Piling onto a bus headed for Irvine, Westridge School Latin students talk excitedly about the next two days even though they'll just be hanging with a self-described bunch of dead-language nerds. They are on their way to a statewide convention of Latin students at University High School where they will meet other teens who enjoy the language and its classic literature.
"It's nerdy fun and it's a convention of geeks,' says Sophie Rengarajan, an incoming senior Latin student at Westridge in Pasadena. "It's not an ordinary kind of thing.'
And it's not the annual toga party that keeps her involved, she says.
"Personally, it spurs on my excitement for studying Latin and allows me to take the excitement back to the classroom,' Rengarajan says.
Westridge is one of several schools in the Pasadena area that offer Latin classes for their students. Others include Flintridge Preparatory School, Mayfield Senior School and St. Francis High School.
Many of these schools have Junior Classical League chapters. For a annual fee, students can become members of the league and receive a membership card the Westridge Latin students fondly refer to as a "Latin nerd card.'
The league sponsors two annual conventions, the first the Southern California Amici Madness SCRAM a one-day convention each fall.
In the spring, the California Junior Classical League also sponsors the statewide two-day convention.
The convention begins with academic tests for the students followed by an assembly on Friday night and a dinner on Saturday night. There's also a race in which the classics students build their own chariots and pull it themselves.
On Saturday morning, the students and chaperones wear ancient Roman clothing. The female students wear stolae, long, roomy dresses girt with a cord and buttoned at the sleeves.
The male students wear togas, garments that fasten at the shoulder.
At both conventions, Latin students often participate in Certamen, meaning "contest' in Latin. This game requires knowledge of the Latin language as well as the culture of ancient Rome. The questions range from queries about grammar to the layout of the typical Roman residence.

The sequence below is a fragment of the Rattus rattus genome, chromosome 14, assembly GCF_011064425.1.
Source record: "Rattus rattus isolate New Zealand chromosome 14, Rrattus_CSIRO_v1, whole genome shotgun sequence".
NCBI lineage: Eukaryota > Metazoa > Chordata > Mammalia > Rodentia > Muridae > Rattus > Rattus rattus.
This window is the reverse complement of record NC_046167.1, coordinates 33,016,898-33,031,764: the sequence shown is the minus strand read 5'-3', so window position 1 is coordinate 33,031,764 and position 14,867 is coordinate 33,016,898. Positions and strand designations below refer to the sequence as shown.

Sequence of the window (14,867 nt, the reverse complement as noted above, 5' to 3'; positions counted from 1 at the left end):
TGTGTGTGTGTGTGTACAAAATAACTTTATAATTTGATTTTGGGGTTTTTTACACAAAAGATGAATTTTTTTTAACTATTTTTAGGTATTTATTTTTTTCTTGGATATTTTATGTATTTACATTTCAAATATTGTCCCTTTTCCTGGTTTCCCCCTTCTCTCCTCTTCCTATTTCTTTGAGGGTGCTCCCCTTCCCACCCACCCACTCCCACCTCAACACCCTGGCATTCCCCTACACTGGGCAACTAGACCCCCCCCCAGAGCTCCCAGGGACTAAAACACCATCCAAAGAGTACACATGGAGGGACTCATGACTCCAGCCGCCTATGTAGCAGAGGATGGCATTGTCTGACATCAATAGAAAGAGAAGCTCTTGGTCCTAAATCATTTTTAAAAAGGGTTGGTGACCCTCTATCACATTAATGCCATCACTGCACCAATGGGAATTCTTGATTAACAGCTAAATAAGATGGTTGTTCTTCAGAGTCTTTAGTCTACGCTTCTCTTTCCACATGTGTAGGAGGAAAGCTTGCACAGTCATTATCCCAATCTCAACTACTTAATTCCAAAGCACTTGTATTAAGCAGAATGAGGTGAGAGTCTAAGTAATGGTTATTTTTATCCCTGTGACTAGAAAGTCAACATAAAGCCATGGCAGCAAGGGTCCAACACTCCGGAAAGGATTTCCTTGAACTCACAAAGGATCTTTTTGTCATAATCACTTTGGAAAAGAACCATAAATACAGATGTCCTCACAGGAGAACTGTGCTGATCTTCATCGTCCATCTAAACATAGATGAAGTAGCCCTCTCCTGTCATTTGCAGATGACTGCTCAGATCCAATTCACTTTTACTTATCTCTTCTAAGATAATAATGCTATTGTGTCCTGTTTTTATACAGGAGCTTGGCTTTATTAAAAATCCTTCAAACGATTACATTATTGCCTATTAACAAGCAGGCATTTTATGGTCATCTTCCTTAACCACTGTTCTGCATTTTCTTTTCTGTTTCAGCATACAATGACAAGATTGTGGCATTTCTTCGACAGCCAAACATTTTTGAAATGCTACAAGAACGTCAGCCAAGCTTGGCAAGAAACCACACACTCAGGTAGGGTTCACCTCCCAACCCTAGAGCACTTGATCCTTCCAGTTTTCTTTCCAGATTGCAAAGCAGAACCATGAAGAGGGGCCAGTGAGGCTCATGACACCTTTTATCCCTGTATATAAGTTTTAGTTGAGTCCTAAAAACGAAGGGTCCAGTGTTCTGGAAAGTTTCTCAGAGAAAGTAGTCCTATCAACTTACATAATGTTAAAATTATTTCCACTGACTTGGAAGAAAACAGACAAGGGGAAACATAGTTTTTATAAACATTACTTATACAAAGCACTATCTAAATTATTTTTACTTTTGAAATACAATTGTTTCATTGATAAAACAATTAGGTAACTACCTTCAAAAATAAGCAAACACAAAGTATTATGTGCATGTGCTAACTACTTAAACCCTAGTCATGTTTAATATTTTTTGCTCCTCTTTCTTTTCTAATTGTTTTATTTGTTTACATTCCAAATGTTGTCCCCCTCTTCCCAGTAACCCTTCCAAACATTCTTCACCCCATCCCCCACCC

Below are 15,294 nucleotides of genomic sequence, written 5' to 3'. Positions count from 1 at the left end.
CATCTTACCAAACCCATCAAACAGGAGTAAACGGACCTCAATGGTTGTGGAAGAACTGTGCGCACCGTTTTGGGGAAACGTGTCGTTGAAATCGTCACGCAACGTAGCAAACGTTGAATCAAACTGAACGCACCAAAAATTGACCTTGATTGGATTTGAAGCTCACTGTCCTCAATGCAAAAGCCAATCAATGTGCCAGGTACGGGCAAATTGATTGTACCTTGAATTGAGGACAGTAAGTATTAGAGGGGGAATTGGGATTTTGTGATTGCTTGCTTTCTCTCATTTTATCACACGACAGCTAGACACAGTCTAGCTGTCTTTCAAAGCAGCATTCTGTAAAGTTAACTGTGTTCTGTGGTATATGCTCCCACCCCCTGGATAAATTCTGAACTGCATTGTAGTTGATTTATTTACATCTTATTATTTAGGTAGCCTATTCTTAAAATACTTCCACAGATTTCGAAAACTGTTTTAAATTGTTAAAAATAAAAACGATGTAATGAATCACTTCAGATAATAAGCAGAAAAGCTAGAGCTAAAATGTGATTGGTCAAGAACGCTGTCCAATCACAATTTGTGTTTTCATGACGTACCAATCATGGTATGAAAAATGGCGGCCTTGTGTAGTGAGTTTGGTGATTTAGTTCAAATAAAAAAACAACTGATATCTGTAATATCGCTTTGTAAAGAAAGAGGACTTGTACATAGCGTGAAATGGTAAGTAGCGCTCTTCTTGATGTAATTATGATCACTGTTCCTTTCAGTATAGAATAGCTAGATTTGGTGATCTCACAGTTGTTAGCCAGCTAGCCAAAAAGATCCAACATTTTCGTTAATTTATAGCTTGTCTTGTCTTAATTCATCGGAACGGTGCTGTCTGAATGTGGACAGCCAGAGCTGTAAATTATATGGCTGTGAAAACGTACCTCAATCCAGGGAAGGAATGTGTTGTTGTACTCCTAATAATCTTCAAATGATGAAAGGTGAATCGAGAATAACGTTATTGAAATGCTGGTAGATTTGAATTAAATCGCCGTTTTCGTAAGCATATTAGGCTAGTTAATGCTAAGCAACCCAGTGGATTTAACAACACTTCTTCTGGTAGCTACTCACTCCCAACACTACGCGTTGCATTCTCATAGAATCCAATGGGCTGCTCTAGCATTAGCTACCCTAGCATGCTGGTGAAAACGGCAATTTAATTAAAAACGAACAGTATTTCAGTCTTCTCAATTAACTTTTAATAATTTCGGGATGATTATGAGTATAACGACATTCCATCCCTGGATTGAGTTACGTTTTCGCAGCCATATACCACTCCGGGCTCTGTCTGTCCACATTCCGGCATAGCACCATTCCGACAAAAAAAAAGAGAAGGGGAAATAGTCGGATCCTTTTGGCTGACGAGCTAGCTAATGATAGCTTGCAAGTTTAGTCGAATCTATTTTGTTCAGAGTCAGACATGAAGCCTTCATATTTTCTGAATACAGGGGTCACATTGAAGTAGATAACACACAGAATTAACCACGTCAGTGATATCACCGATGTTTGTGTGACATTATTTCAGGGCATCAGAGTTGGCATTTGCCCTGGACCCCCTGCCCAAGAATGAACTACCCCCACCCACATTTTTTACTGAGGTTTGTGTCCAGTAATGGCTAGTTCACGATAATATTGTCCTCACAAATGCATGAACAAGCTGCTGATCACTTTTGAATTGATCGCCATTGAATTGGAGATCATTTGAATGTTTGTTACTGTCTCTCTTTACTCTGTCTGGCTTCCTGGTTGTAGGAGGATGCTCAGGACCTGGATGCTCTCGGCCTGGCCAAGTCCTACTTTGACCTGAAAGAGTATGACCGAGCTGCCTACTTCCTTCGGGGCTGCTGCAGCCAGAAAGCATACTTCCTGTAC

Other foreign language students sometimes wonder what makes Latin students enjoy Latin so much. While many high school students choose French or Spanish classes to fulfill their foreign language requirement, the Latin students instead choose to study a dead language. To many people, this choice of study seems useless because Latin is no longer spoken.
Kristie Finch, an incoming freshman at Pepperdine University, recently graduated from Flintridge Prep. For her, Latin was not interesting because "the teacher seemed boring and very static whereas the other ones were engaging and friendly.' She chose to study Spanish.
Her brother Michael Finch, an incoming sophomore at Saint Francis High School, says that he enrolled in Latin partially because it did not require speaking and thus led to less pressure in the classroom. Once he began his Latin classes, he says "it was fun at first and then it got hard. But it was still fun.'
Westridge student Rengarajan says, "I started taking it in seventh grade when it was mandatory. But I have taken it since then because I think it is fascinating to translate works that are over 2,000 years old.'